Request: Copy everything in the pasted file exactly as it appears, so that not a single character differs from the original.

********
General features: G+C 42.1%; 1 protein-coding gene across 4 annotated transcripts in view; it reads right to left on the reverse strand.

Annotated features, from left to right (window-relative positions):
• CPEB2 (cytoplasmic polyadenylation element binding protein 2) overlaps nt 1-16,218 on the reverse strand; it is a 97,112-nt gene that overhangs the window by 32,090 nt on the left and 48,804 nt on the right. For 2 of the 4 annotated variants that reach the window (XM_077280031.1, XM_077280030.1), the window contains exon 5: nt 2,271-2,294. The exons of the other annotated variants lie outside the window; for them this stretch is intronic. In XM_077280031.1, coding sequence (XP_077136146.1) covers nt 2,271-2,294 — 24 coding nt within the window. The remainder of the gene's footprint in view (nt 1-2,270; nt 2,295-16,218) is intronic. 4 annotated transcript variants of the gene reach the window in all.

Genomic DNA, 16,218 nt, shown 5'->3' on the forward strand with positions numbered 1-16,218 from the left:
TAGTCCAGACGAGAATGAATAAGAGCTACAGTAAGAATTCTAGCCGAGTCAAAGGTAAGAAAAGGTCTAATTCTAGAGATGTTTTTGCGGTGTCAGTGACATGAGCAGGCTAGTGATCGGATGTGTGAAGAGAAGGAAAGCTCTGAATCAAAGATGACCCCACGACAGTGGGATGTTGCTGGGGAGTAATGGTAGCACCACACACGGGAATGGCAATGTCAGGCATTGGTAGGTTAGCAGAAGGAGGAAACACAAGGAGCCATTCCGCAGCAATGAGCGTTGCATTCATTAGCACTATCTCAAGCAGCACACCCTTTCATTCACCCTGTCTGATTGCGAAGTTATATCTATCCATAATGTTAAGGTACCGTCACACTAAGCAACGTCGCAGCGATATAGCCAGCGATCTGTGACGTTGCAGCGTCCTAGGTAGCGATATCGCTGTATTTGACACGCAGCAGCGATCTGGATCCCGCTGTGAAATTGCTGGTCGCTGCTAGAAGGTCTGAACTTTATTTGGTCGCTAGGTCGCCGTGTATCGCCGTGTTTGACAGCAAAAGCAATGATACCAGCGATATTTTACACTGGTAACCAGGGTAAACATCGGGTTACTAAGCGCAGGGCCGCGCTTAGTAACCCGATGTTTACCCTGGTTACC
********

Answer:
General features: G+C 42.1%; 1 protein-coding gene across 4 annotated transcripts in view; it reads right to left on the reverse strand.

Annotated features, from left to right (window-relative positions):
• CPEB2 (cytoplasmic polyadenylation element binding protein 2) overlaps nt 1-16,218 on the reverse strand; it is a 97,112-nt gene that overhangs the window by 32,090 nt on the left and 48,804 nt on the right. For 2 of the 4 annotated variants that reach the window (XM_077280031.1, XM_077280030.1), the window contains exon 5: nt 2,271-2,294. The exons of the other annotated variants lie outside the window; for them this stretch is intronic. In XM_077280031.1, coding sequence (XP_077136146.1) covers nt 2,271-2,294 — 24 coding nt within the window. The remainder of the gene's footprint in view (nt 1-2,270; nt 2,295-16,218) is intronic. 4 annotated transcript variants of the gene reach the window in all.

Genomic DNA, 16,218 nt, shown 5'->3' on the forward strand with positions numbered 1-16,218 from the left:
TAGTCCAGACGAGAATGAATAAGAGCTACAGTAAGAATTCTAGCCGAGTCAAAGGTAAGAAAAGGTCTAATTCTAGAGATGTTTTTGCGGTGTCAGTGACATGAGCAGGCTAGTGATCGGATGTGTGAAGAGAAGGAAAGCTCTGAATCAAAGATGACCCCACGACAGTGGGATGTTGCTGGGGAGTAATGGTAGCACCACACACGGGAATGGCAATGTCAGGCATTGGTAGGTTAGCAGAAGGAGGAAACACAAGGAGCCATTCCGCAGCAATGAGCGTTGCATTCATTAGCACTATCTCAAGCAGCACACCCTTTCATTCACCCTGTCTGATTGCGAAGTTATATCTATCCATAATGTTAAGGTACCGTCACACTAAGCAACGTCGCAGCGATATAGCCAGCGATCTGTGACGTTGCAGCGTCCTAGGTAGCGATATCGCTGTATTTGACACGCAGCAGCGATCTGGATCCCGCTGTGAAATTGCTGGTCGCTGCTAGAAGGTCTGAACTTTATTTGGTCGCTAGGTCGCCGTGTATCGCCGTGTTTGACAGCAAAAGCAATGATACCAGCGATATTTTACACTGGTAACCAGGGTAAACATCGGGTTACTAAGCGCAGGGCCGCGCTTAGTAACCCGATGTTTACCCTGGTTACC